Bellingham encourages players to get vaccinated against Covid – The Star, Kenya

England midfielder Jude Bellingham says he has had both Covid-19 vaccinations plus his booster — and has encouraged other footballers to do the same.

The 18-year-old plays for Borussia Dortmund in Germany where 94 per cent of players are double vaccinated.

Bellingham told BBC’s Sally Nugent that players “have a platform in society”.

“I’ve had both jabs and the booster, just to be safe. I don’t want to passing anything on to my family and be having to miss games myself,” he said. “It’s not for me to sit here and say everyone has to get vaccinated, it is personal choice… obviously I want everyone to be safe, so I’d probably advise them to get it.”

The debate around footballer vaccination rates comes amid a series of Covid-19 outbreaks at Premier League and EFL clubs — causing a string of postponements to the weekend’s fixture list. Premier League shareholders, managers and captains will discuss potential options at a meeting on Monday.

Vaccination rates among German footballers are higher than those in England — where 25 per cent of EFL players say they do not intend to get the jab, and the most up to date Premier League figures, published in October, revealed that 81 per cent of Premier League players had had at least one jab, while 68 per cent had been given two doses.

There are no official figures for vaccination rates in Scottish football, where tighter protocols have been introduced aimed at slowing the spread of Covid-19. Compared with wider society across the UK, 89 per cent of over-12s have had their first vaccine dose, 82 per cent have had their second and 44 per cent have had a booster. However, across England the vaccination rate for under-40s is below 75 per cent.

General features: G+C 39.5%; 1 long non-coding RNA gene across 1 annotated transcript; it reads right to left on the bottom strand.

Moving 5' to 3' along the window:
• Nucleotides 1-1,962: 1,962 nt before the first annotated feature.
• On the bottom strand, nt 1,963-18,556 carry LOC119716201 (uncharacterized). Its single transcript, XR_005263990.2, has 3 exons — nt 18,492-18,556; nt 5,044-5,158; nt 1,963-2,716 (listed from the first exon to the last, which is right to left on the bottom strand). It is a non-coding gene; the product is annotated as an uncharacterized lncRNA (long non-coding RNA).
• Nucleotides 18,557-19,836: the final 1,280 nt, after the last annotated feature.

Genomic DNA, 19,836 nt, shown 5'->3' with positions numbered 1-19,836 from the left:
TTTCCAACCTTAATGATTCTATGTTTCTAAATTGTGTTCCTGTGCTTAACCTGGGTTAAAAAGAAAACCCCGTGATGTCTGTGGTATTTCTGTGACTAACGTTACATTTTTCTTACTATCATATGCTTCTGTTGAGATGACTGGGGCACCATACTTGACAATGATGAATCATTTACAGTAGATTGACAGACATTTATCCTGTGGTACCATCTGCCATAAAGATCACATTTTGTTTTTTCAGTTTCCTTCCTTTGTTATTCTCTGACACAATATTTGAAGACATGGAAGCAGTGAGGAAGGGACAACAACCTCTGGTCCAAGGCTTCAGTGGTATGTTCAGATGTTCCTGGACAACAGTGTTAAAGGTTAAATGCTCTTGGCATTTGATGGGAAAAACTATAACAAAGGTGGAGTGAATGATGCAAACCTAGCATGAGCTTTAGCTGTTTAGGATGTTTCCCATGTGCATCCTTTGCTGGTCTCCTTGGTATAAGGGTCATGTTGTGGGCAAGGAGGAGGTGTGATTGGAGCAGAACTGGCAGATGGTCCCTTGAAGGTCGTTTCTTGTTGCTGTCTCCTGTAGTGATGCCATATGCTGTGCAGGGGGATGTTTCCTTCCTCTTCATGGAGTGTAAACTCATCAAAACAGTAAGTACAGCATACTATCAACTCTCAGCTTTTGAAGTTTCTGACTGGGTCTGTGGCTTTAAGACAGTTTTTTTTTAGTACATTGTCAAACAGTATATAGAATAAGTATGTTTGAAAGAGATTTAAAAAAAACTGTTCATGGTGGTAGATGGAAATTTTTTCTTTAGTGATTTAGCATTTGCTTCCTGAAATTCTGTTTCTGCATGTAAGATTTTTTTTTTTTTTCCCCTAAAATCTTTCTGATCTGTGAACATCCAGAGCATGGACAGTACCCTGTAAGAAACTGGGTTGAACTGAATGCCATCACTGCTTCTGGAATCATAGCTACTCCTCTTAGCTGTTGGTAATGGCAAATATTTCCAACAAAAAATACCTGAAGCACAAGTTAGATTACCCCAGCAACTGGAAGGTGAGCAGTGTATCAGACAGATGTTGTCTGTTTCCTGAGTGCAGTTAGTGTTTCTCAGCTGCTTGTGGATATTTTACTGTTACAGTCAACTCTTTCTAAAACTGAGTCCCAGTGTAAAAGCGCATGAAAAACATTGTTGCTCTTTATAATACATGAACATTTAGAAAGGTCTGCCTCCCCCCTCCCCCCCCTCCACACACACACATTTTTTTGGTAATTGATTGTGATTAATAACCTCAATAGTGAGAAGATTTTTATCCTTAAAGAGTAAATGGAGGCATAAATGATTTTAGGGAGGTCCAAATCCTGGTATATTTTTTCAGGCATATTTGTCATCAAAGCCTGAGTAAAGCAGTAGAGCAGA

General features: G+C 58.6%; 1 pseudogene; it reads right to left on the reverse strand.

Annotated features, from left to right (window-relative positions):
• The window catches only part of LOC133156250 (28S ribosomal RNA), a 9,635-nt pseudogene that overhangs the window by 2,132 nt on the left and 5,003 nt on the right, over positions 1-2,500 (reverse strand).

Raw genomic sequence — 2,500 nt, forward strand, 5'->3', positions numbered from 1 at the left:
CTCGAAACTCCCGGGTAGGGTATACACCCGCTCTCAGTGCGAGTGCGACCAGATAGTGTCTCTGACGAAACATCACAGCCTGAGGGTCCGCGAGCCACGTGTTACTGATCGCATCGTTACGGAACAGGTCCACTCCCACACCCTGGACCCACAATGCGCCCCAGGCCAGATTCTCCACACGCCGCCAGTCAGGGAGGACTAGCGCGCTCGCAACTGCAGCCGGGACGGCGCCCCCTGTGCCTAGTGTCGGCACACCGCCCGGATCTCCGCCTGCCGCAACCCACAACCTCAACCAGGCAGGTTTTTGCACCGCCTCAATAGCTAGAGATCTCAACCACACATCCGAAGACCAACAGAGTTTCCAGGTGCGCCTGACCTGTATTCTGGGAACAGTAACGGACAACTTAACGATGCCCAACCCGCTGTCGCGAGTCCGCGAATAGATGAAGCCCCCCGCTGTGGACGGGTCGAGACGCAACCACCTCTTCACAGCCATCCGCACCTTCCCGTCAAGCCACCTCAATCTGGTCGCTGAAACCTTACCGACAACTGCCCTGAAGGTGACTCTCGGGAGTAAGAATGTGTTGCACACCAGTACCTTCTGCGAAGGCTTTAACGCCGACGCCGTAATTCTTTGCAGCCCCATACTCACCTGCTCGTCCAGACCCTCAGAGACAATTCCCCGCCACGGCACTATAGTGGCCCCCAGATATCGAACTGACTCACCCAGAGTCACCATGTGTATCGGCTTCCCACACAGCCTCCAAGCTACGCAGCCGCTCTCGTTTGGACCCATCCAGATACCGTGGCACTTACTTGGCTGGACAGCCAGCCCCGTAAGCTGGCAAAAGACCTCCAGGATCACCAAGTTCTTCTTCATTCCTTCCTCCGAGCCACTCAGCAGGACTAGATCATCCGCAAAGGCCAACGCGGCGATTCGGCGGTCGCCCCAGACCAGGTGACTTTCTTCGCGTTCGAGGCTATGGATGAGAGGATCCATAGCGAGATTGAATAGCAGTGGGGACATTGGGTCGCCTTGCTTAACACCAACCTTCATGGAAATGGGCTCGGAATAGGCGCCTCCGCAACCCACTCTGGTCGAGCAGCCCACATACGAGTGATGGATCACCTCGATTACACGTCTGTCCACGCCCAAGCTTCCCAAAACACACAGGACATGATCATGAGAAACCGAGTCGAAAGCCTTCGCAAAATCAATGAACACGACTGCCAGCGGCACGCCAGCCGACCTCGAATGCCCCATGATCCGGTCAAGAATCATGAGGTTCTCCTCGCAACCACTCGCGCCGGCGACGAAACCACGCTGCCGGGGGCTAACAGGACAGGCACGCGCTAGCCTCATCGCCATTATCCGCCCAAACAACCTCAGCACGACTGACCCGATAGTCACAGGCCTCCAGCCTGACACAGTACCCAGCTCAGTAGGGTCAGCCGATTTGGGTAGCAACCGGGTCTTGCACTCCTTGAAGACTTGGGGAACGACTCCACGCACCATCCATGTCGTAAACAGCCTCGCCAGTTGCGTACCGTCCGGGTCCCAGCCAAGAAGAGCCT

Unvaccinated people who are deemed a close contact of someone who has tested positive for coronavirus must self-isolate for 10 days under the legal requirements set out by the UK government.

England manager Gareth Southgate — also speaking to BBC — said on vaccinations: “The only way through it is to fight the virus collectively — for health reasons; for the economy; for everything. We all have that responsibility to think of other people as well as ourselves at times like this.

“I don’t see another way out of the situation we’re in. I understand people had concerns about the testing and what it might lead to. But I think we’ve got huge medical experience and if you’re listening to the right experts, that should give people comfort in that situation.”

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